Alaska is a Republican state. Democratic candidates in presidential elections have not won there for more than half a century. And half a century is what Republican Don Young had been in the House of Representatives in the only seat that corresponds to the largest territory in the United States when he died, this past March, at the age of 88. The special election to replace him was on August 16, but until this Wednesday the result has not been known: Republican Sarah Palin, despite Trump’s support (or because of it), has been defeated by Democrat Mary Peltola , the first descendant of Alaskan Natives to go to Congress.
Until today, the last time a Democrat had won the elections to the House of Representatives in Alaska was in 1972. Nick Begich did it after his death. The flight in which he was traveling from Anchorage to Juneau was lost forever on October 16 of that year, probably submerged in the waters of the Gulf of Alaska, but his death was not legally declared until December 29, after his posthumous victory. in November.
In another somewhat unusual turn of events, it can be said that it has now been his grandson, Republican Nick Begich III, who has given the Democrats a new victory. Or at least, his voters. With the peculiar preferential voting system that Alaska has launched, voters ordered the candidates on their ballot in order of preference. If no one got more than 50% of the votes, as has happened, the third is eliminated and the second option of those who voted for him is computed, in a kind of automatic second round. Begich III lived up to his name and came third. And despite the fact that his voters were Republicans, about half of them preferred the Democratic candidate as their second choice over Sarah Palin.
Mary Peltola could not have had a better birthday present. She turned 49 this Wednesday and she has been elected as the first woman to represent Alaska in the House of Representatives. She is also the first of Alaskan Native descent to do so. Faced with the division of the Republican vote between Palin and Begich III, Peltola had already prevailed in the first lap, with about 40% of the votes, compared to 31% for Palin, before counting the second votes for Begich III, which finally gave her victory, pending official certification.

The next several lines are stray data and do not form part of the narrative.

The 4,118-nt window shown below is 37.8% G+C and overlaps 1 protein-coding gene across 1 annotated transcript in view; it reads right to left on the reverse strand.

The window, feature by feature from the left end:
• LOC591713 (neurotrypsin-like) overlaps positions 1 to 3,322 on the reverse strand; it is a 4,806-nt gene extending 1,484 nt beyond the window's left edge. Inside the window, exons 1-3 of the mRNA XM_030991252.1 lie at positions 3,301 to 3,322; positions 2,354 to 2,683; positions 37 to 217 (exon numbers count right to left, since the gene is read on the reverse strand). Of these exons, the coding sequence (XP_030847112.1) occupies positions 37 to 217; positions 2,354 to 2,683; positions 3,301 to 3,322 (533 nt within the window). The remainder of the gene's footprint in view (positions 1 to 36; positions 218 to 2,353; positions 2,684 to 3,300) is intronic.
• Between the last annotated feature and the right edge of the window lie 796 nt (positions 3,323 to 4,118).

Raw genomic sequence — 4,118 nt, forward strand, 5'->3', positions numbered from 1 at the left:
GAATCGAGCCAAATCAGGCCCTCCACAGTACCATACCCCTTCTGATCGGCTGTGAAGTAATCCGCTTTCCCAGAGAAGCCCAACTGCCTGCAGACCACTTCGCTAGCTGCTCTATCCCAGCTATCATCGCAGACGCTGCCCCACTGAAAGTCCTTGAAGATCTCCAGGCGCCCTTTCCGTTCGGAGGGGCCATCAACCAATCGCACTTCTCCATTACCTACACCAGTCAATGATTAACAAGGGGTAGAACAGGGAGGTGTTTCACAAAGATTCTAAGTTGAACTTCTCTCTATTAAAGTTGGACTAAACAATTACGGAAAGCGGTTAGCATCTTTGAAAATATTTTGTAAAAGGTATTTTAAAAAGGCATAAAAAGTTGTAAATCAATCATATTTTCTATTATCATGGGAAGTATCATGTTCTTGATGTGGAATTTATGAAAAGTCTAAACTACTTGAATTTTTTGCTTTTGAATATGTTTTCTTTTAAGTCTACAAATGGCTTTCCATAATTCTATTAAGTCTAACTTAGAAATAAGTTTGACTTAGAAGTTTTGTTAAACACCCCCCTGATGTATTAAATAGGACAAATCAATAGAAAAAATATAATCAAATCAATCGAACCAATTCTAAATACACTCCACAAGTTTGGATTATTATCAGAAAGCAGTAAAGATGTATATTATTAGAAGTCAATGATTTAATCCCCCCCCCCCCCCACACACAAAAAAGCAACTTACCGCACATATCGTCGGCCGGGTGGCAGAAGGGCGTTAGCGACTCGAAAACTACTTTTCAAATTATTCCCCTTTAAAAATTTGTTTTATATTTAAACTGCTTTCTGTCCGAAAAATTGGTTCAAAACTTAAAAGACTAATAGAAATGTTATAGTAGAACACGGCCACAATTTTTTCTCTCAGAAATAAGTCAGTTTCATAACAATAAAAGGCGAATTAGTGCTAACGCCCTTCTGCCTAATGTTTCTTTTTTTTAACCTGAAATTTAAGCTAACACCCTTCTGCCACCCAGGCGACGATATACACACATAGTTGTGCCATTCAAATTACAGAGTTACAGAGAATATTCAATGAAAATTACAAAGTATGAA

Sarah Palin had criticized this voting system a few weeks ago in Dallas (Texas): “In Alaska we have this bizarre system that has been adopted recently, in order of preference, in which it doesn’t matter if you get the most votes. It actually matters if you have more votes in second and third place, based on the ranking of voters. It’s weird, it’s convoluted, it’s complicated and it’s voter suppression,” she said at the conservative conference in which Trump was the main protagonist.
an alaska native
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Originally from a Yupik, Alaskan Native village, Peltola is an extremely kind, educated and correct candidate, who aroused sympathy as a state congresswoman and has now campaigned positively while her two Republican rivals attacked each other.
In this electoral system, candidates who provoke rejection are harmed and she even has the sympathy of Palin herself. The two were pregnant at the same time being a governor and the other state congresswoman and maintain a cordial relationship. Peltola’s family and the deceased congressman she is replacing, Don Young, were also friends with each other. Peltola came to spend Thanksgiving at Young’s home in Washington.
During his time as a congressman, he tried to weave complicities across partisan divides to advocate for rural and remote Alaskan communities. Peltola successfully pushed through laws related to school safety, fishing, inhalant abuse, and judicial districts. The defense of fishing and natural resources and the right to abortion have been axes of his campaign.
After leaving the State Congress, she has worked for native and rural communities, has been a council member, a tribal judge and has participated in lobby groups and has been a great defender of salmon fishing in her State. Peltola is married for the third time to Gene Peltola, director of the Alaskan branch of the federal Bureau of Indian Affairs. She is the mother of four children, two with each of her first two husbands, and the grandmother of two grandchildren.
For Sarah Palin it is a tough defeat. She swept the gubernatorial elections in Alaska and that earned her the opportunity to accompany John McCain in the 2008 presidential election as a vice-presidential candidate. A disastrous and error-plagued campaign led to her being ridiculed to the extreme, sometimes unfairly. After the defeat of McCain and Palin against Barack Obama and Joe Biden, she also resigned as governor, dedicated herself to television and supported Donald Trump in his race for the presidency. The former president has returned her favor and supported her in the race for the Alaskan seat, but Palin is seen as a divisive figure who draws opposition from many voters.
For the former president, Palin’s defeat is also his defeat. Although the local and candidate peculiarities make it difficult to extrapolate, it is another sign of hope for the Democrats, who believe that the trend has changed and are increasingly optimistic a little more than two months before legislative elections that they feared would be a disaster for them.
In any case, the elections whose scrutiny has been known this Wednesday are to occupy the seat only from September to December. The same candidates are classified for the legislative elections on November 8. Whoever wins them will hold office for the next two years.
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